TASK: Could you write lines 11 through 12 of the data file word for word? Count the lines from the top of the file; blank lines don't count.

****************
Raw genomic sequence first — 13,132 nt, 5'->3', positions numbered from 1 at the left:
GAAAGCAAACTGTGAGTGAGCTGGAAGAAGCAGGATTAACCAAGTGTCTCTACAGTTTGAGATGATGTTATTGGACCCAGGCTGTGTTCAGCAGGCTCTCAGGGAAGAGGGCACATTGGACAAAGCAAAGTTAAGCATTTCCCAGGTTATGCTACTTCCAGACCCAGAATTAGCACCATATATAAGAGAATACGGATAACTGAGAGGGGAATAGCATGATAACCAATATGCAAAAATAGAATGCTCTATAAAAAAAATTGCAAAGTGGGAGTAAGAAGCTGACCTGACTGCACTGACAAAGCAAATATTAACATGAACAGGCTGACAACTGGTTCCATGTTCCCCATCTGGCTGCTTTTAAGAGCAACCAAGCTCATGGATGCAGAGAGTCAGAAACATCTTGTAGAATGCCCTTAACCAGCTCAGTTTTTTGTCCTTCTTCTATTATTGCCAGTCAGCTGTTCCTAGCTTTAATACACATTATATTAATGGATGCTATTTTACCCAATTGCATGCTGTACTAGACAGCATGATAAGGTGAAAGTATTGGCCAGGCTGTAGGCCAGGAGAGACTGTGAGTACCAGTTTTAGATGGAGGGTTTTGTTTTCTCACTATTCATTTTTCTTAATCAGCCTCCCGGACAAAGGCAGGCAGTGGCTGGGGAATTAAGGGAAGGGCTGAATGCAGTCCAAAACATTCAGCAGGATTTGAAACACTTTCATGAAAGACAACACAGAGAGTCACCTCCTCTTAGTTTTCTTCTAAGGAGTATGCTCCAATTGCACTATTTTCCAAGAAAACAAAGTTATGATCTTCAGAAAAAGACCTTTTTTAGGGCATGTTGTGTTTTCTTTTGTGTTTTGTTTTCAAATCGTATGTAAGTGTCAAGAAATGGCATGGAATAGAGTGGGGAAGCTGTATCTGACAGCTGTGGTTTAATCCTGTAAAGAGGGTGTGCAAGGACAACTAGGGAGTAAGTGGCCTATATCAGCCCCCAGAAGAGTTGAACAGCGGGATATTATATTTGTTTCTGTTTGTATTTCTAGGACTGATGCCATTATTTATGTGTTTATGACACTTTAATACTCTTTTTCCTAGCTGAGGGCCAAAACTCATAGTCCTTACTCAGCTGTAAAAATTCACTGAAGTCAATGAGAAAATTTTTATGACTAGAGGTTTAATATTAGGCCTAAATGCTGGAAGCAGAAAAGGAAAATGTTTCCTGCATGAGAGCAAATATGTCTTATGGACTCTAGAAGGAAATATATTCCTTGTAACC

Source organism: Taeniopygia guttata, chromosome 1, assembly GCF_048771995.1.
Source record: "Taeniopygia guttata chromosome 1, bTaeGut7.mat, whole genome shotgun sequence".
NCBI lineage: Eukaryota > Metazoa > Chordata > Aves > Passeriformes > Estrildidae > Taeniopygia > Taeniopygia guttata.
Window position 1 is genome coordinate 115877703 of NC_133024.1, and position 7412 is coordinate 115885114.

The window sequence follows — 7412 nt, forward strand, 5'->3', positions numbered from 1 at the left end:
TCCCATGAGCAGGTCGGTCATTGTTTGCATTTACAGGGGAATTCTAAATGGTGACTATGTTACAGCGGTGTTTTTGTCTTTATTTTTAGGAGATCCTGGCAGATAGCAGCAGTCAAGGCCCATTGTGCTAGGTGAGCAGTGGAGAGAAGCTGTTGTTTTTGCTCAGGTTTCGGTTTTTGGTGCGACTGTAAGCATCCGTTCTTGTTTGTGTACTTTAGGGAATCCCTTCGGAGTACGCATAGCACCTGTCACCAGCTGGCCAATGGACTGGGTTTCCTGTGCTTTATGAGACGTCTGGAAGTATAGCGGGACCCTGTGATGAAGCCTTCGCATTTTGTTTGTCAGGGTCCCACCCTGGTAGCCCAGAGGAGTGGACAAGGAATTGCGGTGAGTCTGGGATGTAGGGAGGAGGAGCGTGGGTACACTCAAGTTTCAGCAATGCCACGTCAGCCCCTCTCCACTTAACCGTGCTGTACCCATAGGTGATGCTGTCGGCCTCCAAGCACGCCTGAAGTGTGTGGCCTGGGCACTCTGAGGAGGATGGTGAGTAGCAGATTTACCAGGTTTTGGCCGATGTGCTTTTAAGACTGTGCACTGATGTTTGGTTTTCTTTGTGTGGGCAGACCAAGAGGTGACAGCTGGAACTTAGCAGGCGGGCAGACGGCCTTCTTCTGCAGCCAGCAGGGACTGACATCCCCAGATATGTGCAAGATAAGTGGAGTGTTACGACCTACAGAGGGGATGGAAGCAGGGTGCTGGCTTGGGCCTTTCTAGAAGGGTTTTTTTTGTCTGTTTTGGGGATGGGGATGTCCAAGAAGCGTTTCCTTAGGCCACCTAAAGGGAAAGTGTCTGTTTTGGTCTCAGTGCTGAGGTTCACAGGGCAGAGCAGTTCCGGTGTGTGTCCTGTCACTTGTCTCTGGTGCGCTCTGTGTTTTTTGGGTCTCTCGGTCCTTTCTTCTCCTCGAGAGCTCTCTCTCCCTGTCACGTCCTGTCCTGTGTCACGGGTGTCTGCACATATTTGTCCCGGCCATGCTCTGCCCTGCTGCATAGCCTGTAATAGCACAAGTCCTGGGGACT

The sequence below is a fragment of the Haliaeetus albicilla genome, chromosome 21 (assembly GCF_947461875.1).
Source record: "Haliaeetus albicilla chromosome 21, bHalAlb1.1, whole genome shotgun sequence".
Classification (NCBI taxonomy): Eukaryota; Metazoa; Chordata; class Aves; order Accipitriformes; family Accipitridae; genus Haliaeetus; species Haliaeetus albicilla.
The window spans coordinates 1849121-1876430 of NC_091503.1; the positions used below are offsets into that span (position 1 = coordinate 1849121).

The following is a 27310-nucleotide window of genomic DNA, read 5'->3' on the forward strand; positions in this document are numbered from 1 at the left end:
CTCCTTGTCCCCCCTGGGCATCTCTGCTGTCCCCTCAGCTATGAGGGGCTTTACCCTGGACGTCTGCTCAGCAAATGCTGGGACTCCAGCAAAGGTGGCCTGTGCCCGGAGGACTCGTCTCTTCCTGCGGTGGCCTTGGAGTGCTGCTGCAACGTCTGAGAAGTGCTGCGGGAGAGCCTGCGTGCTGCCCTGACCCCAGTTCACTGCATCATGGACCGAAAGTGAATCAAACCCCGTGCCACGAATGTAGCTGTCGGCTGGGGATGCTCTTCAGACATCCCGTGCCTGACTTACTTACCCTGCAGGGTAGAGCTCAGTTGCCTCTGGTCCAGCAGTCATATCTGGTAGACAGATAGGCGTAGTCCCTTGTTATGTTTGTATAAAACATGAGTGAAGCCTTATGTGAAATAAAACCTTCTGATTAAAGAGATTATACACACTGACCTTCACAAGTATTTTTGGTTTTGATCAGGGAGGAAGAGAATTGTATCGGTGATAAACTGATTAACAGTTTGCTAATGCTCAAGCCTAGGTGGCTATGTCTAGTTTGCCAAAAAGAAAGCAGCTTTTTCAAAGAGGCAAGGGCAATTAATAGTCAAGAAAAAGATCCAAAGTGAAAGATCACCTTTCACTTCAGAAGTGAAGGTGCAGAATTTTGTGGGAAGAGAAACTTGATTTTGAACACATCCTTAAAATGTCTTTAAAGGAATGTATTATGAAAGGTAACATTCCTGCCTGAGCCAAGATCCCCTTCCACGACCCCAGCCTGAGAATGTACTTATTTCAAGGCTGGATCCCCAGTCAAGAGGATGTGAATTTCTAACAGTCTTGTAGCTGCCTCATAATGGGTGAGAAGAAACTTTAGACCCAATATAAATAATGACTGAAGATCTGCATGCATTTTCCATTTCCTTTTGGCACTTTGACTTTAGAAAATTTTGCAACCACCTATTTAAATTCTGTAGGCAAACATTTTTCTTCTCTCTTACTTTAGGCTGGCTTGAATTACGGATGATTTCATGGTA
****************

Classification (NCBI taxonomy): Eukaryota; Metazoa; Chordata; class Aves; order Accipitriformes; family Accipitridae; genus Haliaeetus; species Haliaeetus albicilla.
The window spans coordinates 1849121-1876430 of NC_091503.1; the positions used below are offsets into that span (position 1 = coordinate 1849121).